What Happens When a Professor is Denied Tenure?
Tenure is a vital aspect of academic life for professors, particularly in the United States. It provides job security and guarantees academic freedom, allowing professors to conduct their research freely without fear of persecution. On the other hand, tenure is not a given; it is never guaranteed for any professor. After years of dedicated service, some professors may be denied tenure for various reasons. Before discussing what happens when a professor is denied tenure, it is vital to understand the tenure system.
The Tenure System
The tenure system is a framework that provides job security and academic freedom to professors. It enables educational institutions to maintain a diverse and respectable faculty by ensuring that the most proficient lecturers stay employed for a more extended period. Typically, after serving for several years as assistant professors, faculty members apply for tenure. The university then examines their work and grants the decision based on merit, teaching ability, and research output. It is a very rigorous process, and those who do not make the grade can lose their positions.
What happens when a professor is denied tenure?
When a professor is denied tenure, it can have far-reaching repercussions that go way beyond losing their job. Firstly, being refused tenure can be psychologically devastating for the professor. It can affect their self-esteem, leading to feelings of inadequacy, hopelessness, and depression. It could also be embarrassing to them among their colleagues, who have already received tenure. Since professors spend years building their careers with the assumption of receiving tenure, the shock of being denied can be profound.
Furthermore, being denied tenure can significantly impact the professor’s career. For starters, they are likely to lose their job at the institution where they applied for tenure. Denial of tenure frequently causes a professor to search for a new job, with the uncertainty that comes with being unemployed. Although they may find a new job in another university, it may take time, and some may even have to downscale, accepting less paid positions. It could mean having to move to a new city, state or even country, depending on the professor’s career choices.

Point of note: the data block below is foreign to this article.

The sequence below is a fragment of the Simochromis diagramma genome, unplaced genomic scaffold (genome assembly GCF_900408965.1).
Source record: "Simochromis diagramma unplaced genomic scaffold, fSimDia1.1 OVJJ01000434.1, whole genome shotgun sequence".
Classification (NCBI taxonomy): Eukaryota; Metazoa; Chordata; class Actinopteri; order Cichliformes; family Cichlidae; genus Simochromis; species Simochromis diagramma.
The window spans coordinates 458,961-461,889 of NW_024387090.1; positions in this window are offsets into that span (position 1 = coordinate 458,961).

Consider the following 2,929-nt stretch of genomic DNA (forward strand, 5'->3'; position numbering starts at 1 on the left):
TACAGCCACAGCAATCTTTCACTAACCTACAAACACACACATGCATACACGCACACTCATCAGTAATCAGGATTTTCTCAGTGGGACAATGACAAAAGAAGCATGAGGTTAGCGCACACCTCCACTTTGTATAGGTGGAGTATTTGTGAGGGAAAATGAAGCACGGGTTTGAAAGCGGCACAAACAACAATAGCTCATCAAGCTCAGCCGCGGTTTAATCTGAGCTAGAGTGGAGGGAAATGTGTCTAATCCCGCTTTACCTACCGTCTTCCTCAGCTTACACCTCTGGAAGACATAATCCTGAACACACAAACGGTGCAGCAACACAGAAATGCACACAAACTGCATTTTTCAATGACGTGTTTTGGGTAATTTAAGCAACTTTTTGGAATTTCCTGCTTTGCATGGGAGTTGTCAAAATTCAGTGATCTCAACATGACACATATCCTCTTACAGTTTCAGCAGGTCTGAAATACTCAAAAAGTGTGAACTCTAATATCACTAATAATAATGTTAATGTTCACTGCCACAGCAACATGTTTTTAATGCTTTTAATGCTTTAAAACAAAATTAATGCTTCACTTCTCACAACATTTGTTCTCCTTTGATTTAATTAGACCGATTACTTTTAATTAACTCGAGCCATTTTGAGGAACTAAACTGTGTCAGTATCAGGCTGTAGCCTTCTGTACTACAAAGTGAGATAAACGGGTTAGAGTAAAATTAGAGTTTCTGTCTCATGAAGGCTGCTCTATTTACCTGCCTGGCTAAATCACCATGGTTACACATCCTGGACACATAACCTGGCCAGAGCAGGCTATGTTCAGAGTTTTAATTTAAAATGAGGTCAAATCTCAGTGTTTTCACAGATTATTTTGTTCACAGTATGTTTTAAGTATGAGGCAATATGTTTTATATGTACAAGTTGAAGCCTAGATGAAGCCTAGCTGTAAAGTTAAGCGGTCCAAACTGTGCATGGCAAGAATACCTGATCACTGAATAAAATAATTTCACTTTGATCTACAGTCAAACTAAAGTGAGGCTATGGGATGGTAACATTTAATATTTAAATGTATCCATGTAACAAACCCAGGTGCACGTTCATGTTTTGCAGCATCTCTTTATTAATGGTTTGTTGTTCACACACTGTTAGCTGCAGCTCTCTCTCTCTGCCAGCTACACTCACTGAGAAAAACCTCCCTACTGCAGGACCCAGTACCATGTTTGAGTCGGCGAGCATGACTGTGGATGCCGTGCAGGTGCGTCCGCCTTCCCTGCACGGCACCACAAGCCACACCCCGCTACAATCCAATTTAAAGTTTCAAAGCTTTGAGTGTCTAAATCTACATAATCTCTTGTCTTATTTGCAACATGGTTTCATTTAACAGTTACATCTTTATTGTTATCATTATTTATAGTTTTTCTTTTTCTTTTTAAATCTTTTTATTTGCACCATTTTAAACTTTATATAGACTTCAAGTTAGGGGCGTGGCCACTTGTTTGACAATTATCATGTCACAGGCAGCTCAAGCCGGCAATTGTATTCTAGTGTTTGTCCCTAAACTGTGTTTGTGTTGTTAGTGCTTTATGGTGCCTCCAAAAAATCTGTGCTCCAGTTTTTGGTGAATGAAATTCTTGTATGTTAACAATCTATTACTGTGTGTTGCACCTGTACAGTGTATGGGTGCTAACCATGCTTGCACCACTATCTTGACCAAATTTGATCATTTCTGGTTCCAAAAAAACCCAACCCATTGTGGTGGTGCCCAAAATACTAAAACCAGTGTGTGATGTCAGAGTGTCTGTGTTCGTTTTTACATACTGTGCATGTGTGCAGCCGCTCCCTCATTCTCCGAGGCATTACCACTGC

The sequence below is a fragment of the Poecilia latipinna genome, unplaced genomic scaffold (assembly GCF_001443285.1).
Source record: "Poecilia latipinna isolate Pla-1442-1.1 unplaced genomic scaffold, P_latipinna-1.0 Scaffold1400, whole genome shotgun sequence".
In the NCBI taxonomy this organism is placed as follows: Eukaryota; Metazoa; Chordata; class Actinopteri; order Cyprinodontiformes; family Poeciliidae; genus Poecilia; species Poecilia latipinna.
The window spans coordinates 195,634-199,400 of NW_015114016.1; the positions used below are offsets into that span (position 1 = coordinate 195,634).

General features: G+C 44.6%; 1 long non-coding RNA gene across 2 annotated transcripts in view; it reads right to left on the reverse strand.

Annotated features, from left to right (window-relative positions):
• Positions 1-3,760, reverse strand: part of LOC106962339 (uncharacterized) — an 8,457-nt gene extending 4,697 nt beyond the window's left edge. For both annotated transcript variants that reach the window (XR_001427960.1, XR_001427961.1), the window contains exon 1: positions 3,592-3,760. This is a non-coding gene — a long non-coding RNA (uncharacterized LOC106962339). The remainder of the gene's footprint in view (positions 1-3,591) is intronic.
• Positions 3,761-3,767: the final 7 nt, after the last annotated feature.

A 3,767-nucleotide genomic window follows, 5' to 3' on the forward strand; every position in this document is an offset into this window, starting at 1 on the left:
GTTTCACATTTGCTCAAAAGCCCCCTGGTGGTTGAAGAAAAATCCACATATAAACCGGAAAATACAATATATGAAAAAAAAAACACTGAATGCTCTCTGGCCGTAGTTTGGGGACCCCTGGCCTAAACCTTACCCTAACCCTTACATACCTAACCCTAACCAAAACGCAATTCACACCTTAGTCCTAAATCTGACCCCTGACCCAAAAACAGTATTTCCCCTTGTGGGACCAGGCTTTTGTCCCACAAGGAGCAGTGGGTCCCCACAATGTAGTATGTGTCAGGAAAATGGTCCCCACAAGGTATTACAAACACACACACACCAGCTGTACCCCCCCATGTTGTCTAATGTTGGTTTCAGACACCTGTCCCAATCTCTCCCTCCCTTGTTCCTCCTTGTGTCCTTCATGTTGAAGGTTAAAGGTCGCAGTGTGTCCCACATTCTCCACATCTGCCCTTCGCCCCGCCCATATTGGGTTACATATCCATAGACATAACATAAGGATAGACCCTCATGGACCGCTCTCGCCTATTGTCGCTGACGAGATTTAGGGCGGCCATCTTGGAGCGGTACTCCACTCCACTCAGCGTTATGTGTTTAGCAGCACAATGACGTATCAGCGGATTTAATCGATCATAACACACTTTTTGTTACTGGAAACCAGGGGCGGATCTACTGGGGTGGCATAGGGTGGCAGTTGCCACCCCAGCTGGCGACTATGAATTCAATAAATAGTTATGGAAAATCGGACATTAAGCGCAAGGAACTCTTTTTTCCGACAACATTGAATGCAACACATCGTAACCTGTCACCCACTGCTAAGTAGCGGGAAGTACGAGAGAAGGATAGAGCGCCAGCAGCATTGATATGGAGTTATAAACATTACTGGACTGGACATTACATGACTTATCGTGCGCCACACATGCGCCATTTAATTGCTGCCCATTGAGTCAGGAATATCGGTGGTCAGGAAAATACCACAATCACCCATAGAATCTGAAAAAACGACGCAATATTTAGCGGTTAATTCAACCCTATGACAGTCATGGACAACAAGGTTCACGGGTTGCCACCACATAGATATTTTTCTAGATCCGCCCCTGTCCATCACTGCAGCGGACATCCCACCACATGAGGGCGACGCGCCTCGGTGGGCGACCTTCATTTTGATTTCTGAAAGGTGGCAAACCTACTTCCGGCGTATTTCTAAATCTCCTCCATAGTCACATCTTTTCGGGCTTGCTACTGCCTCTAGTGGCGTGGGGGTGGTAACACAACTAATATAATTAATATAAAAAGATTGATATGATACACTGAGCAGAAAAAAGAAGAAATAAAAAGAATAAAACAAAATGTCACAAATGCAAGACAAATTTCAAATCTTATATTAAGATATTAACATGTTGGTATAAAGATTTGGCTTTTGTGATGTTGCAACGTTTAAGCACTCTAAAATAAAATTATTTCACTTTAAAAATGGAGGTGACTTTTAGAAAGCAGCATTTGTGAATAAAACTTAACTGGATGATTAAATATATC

Faculty Interaction Turnovers
Another significant repercussion of a tenure denial is the loss of valuable resources in the university. Since faculty members of tenure are often distinguished and influential in their fields, losing them could cause a loss of valuable mentorship and instruction. Students will not have the opportunity to interact with these resources, take their courses or benefit from their research. Losing them could also cause a significant brain drain to the university in terms of research output, new publications, and similar academic pursuits. Scholarship within the department could then decline due to limited faculties to work with.
In conclusion, when a professor is denied tenure, the consequences can be severe, ranging from job loss to professional and psychological impact. Inevitably, this can be a very traumatic and life-altering event for those professors affected. What is needful though, is for institutional leaders to ensure that standards for granting the tenure are clear and explicit, and to provide clear criteria for assessing the academic and scholarly record of the applicants. This will make the process less arbitrary, and more equitable in the long run. 3